POSTED: July 09 2017
Top10 most common lies staff tell to leave work early

Top10 most common lies staff tell to leave work early

The issue of absenteeism is undoubtedly always wrapped up in the problem of presenteeism – with employees guilty of one, or both, of these workplace habits. But making up excuses just to leave work a few hours early is not an acceptable way of conducting your professional life.

A recent poll, commissioned by Uber, found that 36% of workers actively make up excuses in order to sneak out of the office early. The ride-hail firm’s YouGov poll interviewed 2,000 UK employees across England, Northern Ireland, Scotland and Wales.

Welsh employees came out as the most likely to tell a fib, after 43% said they have lied to get out of work. This was followed by Londoners at 41%, Northern Ireland by 40%, and finally the honest Scots at 33% – Business Insider reports.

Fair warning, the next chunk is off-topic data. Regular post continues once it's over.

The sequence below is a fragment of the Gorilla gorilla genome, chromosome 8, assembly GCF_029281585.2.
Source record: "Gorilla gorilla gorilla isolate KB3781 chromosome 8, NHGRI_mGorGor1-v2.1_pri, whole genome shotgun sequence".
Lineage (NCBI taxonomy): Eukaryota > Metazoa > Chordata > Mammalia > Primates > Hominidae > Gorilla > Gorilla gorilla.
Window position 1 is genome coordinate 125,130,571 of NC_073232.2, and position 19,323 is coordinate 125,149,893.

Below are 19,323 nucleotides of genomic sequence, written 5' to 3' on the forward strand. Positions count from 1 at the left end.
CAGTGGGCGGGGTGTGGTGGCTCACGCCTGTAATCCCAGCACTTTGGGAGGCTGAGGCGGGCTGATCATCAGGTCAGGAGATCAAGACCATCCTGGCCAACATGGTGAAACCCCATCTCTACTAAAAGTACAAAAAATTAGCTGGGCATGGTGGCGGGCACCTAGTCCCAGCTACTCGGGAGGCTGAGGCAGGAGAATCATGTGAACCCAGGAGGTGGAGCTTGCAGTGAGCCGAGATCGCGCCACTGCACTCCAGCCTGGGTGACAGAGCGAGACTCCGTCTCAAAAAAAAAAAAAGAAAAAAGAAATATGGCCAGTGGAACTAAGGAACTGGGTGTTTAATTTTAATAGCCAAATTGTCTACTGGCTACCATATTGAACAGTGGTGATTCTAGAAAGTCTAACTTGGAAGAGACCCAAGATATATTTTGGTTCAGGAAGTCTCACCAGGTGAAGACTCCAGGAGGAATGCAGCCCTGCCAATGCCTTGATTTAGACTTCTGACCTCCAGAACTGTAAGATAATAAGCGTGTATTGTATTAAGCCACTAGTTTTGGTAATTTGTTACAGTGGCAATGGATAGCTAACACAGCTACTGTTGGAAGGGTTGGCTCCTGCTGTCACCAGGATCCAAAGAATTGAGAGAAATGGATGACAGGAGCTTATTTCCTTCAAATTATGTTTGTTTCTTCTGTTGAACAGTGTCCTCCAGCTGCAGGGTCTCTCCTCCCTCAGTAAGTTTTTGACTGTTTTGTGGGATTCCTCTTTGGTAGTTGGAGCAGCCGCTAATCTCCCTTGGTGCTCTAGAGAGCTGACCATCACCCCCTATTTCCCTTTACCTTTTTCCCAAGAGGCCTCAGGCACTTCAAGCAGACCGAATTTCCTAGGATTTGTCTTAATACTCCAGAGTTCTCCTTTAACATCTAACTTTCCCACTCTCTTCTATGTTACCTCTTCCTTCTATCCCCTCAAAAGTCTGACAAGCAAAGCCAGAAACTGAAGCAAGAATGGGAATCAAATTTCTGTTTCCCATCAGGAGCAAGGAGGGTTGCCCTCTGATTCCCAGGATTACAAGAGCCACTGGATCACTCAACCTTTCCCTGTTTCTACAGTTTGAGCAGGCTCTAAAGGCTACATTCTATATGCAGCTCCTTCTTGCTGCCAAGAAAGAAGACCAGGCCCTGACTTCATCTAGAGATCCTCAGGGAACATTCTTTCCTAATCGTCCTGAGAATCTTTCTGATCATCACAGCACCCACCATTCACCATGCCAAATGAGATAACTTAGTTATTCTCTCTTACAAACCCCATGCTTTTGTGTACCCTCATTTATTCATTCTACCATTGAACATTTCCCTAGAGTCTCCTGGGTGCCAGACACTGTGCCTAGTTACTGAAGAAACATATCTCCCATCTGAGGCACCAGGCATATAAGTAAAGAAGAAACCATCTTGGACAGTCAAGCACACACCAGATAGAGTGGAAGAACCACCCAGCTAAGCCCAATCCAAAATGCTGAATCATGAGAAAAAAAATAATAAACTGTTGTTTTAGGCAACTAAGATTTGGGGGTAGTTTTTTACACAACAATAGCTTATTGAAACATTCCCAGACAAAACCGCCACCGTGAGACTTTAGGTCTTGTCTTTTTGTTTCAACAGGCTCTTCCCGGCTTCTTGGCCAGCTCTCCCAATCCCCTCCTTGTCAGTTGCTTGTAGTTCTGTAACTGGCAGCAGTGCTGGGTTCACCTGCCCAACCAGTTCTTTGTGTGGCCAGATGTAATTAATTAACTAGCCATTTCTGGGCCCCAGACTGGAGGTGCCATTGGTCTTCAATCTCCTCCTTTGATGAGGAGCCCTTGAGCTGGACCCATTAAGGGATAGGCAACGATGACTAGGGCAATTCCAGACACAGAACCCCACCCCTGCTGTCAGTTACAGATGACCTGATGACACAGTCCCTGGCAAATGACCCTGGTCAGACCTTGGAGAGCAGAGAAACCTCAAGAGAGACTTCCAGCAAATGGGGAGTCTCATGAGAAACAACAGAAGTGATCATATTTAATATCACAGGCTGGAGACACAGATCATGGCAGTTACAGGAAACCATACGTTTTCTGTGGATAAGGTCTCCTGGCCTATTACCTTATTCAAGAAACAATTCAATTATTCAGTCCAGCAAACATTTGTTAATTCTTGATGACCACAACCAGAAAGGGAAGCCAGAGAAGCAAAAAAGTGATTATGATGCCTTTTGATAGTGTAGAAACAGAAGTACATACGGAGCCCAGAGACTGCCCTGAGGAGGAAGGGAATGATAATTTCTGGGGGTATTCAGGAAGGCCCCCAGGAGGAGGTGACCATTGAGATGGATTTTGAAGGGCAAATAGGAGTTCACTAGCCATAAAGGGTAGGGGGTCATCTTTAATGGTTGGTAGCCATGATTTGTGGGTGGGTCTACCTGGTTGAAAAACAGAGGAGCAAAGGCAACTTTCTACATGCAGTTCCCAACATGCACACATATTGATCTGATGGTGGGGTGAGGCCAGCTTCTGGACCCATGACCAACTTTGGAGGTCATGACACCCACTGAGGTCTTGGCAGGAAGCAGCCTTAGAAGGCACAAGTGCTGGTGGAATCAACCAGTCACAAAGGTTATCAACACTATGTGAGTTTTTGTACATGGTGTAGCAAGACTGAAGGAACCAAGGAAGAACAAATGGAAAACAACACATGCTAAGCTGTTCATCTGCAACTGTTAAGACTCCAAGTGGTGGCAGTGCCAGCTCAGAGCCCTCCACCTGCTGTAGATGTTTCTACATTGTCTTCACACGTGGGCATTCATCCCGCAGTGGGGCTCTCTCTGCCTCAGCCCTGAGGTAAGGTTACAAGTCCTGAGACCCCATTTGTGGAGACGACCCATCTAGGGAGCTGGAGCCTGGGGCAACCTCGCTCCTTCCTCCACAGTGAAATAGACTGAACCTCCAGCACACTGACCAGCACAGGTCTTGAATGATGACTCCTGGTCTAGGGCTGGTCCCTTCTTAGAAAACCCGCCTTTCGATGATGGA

The poll was commissioned by Uber in order to promote the fact that they offer flexible working hours, which many other employers do not. The reasons that people lie, include: in order to return home; 53% said they just wanted to relax; 30% said they wanted to spend time with family; 24% said they wanted to enjoy the sunshine; and, an amorous eight per cent went on a date.

“This poll suggests many Brits want to have more control over their hours and with Uber you can do just that,” said Uber UK’s Fred Jones.

To see the 10 most common excuses given by employees, in order to leave early

10 most common excuses staff give to leave work early

  1. Pretending to be unwell — 68%
  2. Having a doctor or dentist appointment — 57%
  3. Family member ill — 25%
  4. Avoiding bad weather and associated transport issues — 23%
  5. Collecting children from school — 13%
  6. Being concerned about others at work catching my illness — 11%
  7. Broken boiler — six per cent
  8. Taking a pet to the vet — six per cent
  9. Family member or flatmate being locked out – four per cent
  10. Going to vote — two per cent


This article was originally posted on HR Grapevine. You can see the original article here.